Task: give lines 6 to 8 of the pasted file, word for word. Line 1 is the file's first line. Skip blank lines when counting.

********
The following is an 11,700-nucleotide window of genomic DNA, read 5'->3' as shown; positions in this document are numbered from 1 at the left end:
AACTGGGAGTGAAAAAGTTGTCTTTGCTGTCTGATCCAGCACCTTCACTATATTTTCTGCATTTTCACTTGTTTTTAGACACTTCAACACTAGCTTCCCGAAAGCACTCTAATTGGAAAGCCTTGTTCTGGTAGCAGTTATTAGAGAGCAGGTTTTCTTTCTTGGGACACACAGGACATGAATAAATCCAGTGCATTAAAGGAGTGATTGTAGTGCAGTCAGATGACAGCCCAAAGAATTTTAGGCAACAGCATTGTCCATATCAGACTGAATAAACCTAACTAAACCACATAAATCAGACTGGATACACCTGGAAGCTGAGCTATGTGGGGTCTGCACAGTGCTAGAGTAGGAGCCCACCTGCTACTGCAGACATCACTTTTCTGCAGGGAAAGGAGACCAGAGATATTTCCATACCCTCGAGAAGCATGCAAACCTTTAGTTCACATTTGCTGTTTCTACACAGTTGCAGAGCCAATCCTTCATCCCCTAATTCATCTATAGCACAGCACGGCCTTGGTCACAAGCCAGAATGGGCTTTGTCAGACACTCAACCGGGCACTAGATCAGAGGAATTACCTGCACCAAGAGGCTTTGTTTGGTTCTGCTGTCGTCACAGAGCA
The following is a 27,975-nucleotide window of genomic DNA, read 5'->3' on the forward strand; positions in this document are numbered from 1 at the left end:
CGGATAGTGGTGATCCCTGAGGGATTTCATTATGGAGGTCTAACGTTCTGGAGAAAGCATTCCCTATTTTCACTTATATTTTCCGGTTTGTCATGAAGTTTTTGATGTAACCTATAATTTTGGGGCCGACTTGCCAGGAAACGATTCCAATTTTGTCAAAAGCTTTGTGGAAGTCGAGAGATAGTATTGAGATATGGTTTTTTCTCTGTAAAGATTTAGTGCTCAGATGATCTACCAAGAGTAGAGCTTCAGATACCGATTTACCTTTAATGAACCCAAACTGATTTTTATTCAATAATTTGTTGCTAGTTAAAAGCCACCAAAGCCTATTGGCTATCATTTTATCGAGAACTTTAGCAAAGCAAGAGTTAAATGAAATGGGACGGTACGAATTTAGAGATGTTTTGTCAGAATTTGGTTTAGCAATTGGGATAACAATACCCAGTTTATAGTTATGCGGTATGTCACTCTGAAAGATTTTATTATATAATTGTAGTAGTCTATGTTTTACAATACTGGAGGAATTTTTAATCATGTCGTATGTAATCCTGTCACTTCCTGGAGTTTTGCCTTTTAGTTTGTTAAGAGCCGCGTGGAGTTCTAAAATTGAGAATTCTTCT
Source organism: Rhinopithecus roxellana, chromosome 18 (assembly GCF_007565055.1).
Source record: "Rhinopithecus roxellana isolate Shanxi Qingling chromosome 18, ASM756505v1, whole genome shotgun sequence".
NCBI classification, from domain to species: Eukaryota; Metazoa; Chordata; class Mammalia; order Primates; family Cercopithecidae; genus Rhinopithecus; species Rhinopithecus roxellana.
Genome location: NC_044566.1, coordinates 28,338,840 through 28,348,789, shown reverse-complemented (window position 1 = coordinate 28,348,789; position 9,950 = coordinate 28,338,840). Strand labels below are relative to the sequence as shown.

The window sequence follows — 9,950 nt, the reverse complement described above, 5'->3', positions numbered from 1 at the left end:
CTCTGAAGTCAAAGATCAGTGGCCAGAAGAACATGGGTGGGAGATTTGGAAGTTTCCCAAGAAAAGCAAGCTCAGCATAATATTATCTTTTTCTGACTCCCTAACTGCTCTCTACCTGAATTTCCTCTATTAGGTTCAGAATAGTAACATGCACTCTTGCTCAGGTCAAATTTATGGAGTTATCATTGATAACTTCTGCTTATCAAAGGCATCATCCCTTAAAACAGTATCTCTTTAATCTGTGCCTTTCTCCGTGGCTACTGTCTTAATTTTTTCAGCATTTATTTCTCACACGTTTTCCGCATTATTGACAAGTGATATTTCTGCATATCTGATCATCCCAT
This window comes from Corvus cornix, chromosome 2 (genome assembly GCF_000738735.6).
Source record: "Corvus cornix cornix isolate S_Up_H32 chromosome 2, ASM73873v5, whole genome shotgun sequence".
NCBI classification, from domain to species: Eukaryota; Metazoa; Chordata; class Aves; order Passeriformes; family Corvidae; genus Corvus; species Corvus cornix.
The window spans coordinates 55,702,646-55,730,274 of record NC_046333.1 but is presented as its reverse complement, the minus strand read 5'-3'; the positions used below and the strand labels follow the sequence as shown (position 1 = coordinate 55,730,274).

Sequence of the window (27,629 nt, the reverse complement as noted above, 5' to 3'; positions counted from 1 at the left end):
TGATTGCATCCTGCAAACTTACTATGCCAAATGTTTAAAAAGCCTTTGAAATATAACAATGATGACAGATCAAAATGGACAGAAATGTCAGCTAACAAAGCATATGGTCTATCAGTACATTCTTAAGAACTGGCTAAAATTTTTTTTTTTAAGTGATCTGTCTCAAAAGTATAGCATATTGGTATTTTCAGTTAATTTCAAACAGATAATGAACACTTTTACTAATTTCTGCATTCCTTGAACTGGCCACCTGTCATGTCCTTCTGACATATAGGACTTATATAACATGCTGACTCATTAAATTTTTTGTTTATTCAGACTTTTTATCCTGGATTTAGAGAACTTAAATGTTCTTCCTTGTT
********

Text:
Source record: "Rhinopithecus roxellana isolate Shanxi Qingling chromosome 18, ASM756505v1, whole genome shotgun sequence".
NCBI classification, from domain to species: Eukaryota; Metazoa; Chordata; class Mammalia; order Primates; family Cercopithecidae; genus Rhinopithecus; species Rhinopithecus roxellana.
Genome location: NC_044566.1, coordinates 28,338,840 through 28,348,789, shown reverse-complemented (window position 1 = coordinate 28,348,789; position 9,950 = coordinate 28,338,840). Strand labels below are relative to the sequence as shown.